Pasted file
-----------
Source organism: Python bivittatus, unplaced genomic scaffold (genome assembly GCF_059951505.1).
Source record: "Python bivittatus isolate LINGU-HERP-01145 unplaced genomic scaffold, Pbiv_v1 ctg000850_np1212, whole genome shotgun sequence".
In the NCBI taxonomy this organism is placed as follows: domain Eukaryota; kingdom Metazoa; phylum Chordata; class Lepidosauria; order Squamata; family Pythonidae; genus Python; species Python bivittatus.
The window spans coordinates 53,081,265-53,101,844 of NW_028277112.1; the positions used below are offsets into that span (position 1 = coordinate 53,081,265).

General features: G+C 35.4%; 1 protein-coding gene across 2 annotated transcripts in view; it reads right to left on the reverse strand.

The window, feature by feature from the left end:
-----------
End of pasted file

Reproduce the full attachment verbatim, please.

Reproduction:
Source organism: Python bivittatus, unplaced genomic scaffold (genome assembly GCF_059951505.1).
Source record: "Python bivittatus isolate LINGU-HERP-01145 unplaced genomic scaffold, Pbiv_v1 ctg000850_np1212, whole genome shotgun sequence".
In the NCBI taxonomy this organism is placed as follows: domain Eukaryota; kingdom Metazoa; phylum Chordata; class Lepidosauria; order Squamata; family Pythonidae; genus Python; species Python bivittatus.
The window spans coordinates 53,081,265-53,101,844 of NW_028277112.1; the positions used below are offsets into that span (position 1 = coordinate 53,081,265).

General features: G+C 35.4%; 1 protein-coding gene across 2 annotated transcripts in view; it reads right to left on the reverse strand.

The window, feature by feature from the left end: